Judith Okotcha Written by Judith Okotcha · 1 min read >


What is analysis?

Analysis can be referred to as the decomposition into components to study a concept, theory, or a detailed examination of anything complex, in order to understand its nature, or to determine its essential features. In analyzing business problem, we tend to look at what, who, when, where and how in a case study or in real life situations. This is to ascertain a cognitive process of decision-making.

Analyzing business problems entails critical thinking, free from all forms of biases. It is about how you think not what you think. It is the ability to make an argument, criticize and analyze an argument objectively.


The analyzers of business problem rests solely on the manager, the shareholders and team members of that business. This is because it does not take one person to take a decision or make a  conclusion on what happens in the business. It requires team work to get high quality decisions that advances company’s objectives. This is achievable because of the cognitive diversity amongst team members.

WHY business analysis?

A business analysis ensures that a company is equipped to reach optimal potential. It is used to identify and articulate the need for change in how organizations work and to facilitate that change. It helps those in charge find problems and then put in place strategies or processes to solve the issues.

Decision making approach in analyzing business problems

Identifying the problem is the first step to be taken, because if you do not identify a problem, then there is nothing to be analyzed. There are two approaches to decision making during business analysis which are.

  • Advocacy
  • Contrast advocacy with inquiry

The latter is a more productive decision-making approach being that it considers various options, it allows for team work to discover best solutions it also stimulates critical thinking. The advantage of this approach is that it produces high quality decisions that advances company’s objectives reached in a timely manner and implemented effectively.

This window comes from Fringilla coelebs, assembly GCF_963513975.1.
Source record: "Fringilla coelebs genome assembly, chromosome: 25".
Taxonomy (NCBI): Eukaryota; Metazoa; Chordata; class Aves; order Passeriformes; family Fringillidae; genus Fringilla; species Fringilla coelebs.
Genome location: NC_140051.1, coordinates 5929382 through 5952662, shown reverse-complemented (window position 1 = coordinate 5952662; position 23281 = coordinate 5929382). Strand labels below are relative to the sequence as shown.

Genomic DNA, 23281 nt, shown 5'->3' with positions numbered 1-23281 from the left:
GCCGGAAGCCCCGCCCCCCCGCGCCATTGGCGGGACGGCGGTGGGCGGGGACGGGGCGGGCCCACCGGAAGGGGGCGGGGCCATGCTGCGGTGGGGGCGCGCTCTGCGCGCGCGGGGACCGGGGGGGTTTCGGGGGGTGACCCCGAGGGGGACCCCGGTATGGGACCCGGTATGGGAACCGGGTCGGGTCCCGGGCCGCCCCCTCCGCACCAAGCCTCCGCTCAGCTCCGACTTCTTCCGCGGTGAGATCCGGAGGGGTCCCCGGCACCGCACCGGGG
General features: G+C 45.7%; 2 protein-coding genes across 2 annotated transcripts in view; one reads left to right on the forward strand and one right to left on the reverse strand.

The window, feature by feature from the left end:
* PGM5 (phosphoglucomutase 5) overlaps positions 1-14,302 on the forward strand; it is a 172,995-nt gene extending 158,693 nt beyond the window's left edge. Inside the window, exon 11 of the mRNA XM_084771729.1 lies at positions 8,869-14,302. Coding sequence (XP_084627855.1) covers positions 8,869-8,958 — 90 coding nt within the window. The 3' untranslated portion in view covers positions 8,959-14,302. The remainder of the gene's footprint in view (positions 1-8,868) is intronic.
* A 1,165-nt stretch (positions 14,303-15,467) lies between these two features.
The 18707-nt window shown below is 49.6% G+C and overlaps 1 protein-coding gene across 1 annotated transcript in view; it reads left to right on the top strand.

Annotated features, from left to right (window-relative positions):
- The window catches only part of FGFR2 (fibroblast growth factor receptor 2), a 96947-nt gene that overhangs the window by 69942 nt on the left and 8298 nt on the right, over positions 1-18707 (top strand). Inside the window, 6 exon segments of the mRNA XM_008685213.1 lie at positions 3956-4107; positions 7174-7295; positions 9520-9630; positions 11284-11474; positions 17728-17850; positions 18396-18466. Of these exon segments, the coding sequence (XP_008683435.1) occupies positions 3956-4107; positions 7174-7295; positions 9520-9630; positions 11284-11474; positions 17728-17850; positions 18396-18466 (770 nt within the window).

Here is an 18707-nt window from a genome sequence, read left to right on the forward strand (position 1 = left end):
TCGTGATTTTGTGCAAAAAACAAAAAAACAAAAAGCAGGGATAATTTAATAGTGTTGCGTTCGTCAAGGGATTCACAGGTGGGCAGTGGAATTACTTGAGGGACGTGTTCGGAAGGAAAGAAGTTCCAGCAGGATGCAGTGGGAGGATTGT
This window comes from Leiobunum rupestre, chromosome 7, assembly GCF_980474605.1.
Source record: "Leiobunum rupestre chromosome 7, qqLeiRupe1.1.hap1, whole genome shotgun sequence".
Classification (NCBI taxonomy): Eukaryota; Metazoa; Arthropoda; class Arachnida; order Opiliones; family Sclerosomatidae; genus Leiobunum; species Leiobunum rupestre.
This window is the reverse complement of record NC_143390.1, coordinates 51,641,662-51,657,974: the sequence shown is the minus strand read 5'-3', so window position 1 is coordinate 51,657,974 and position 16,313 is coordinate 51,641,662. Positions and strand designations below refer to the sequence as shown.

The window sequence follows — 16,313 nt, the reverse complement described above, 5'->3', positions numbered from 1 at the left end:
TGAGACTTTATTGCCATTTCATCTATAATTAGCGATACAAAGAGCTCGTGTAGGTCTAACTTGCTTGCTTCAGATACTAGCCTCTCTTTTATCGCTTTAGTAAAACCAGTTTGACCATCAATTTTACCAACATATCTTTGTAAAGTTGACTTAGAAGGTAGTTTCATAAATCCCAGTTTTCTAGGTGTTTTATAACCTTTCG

This approach is carried out in three different ways or stages which I would describe as the three Cs: conflict, consideration, and closure.

Conflict requires vigorous debate, prohibits language that triggers defensiveness, break up natural coalitions and shift individuals out of well-worn gloves. On the other hand, consideration allows one to convey openness to all and new ideas, listen attentively and explain the rationale behind the decision. Closure comes in two ways either deciding too early (decision dissenters may readily accept the first plausible option rather than thoughtfully analyzing options also, unstated objectives may surface later) or deciding too late (repeated suggestions, back and forth resolutions, striving for fairness). Amid this dilemma the manager is meant to “Do”. Announce a decision, accept that the decision-making process is ambiguous and will never have a complete, unequivocal data.

In decision making, one ought to break cognitive bias and embrace openness of mind, question assumptions and reason through logic and diversity in thoughts in order to make an accurate decision.


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